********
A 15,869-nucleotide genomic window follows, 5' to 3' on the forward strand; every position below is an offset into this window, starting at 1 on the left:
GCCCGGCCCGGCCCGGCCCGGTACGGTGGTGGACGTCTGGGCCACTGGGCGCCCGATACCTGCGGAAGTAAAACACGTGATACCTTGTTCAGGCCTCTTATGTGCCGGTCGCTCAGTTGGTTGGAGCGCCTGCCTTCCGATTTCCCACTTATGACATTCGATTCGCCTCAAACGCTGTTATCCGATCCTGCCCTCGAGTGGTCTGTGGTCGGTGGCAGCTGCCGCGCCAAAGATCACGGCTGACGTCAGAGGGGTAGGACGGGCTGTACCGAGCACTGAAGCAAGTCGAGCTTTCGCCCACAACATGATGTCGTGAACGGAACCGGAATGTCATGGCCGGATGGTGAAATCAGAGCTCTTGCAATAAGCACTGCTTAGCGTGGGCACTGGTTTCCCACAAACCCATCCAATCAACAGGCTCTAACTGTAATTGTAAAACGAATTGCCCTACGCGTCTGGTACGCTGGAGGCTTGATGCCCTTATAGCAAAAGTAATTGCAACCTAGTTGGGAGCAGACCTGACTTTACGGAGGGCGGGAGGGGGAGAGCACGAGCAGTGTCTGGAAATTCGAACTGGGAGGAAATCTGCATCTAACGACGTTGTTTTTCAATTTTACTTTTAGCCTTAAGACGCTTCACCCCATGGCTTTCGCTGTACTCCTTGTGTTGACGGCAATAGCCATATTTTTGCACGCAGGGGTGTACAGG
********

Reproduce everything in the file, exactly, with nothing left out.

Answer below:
A 15,869-nucleotide genomic window follows, 5' to 3' on the forward strand; every position below is an offset into this window, starting at 1 on the left:
GCCCGGCCCGGCCCGGCCCGGTACGGTGGTGGACGTCTGGGCCACTGGGCGCCCGATACCTGCGGAAGTAAAACACGTGATACCTTGTTCAGGCCTCTTATGTGCCGGTCGCTCAGTTGGTTGGAGCGCCTGCCTTCCGATTTCCCACTTATGACATTCGATTCGCCTCAAACGCTGTTATCCGATCCTGCCCTCGAGTGGTCTGTGGTCGGTGGCAGCTGCCGCGCCAAAGATCACGGCTGACGTCAGAGGGGTAGGACGGGCTGTACCGAGCACTGAAGCAAGTCGAGCTTTCGCCCACAACATGATGTCGTGAACGGAACCGGAATGTCATGGCCGGATGGTGAAATCAGAGCTCTTGCAATAAGCACTGCTTAGCGTGGGCACTGGTTTCCCACAAACCCATCCAATCAACAGGCTCTAACTGTAATTGTAAAACGAATTGCCCTACGCGTCTGGTACGCTGGAGGCTTGATGCCCTTATAGCAAAAGTAATTGCAACCTAGTTGGGAGCAGACCTGACTTTACGGAGGGCGGGAGGGGGAGAGCACGAGCAGTGTCTGGAAATTCGAACTGGGAGGAAATCTGCATCTAACGACGTTGTTTTTCAATTTTACTTTTAGCCTTAAGACGCTTCACCCCATGGCTTTCGCTGTACTCCTTGTGTTGACGGCAATAGCCATATTTTTGCACGCAGGGGTGTACAGG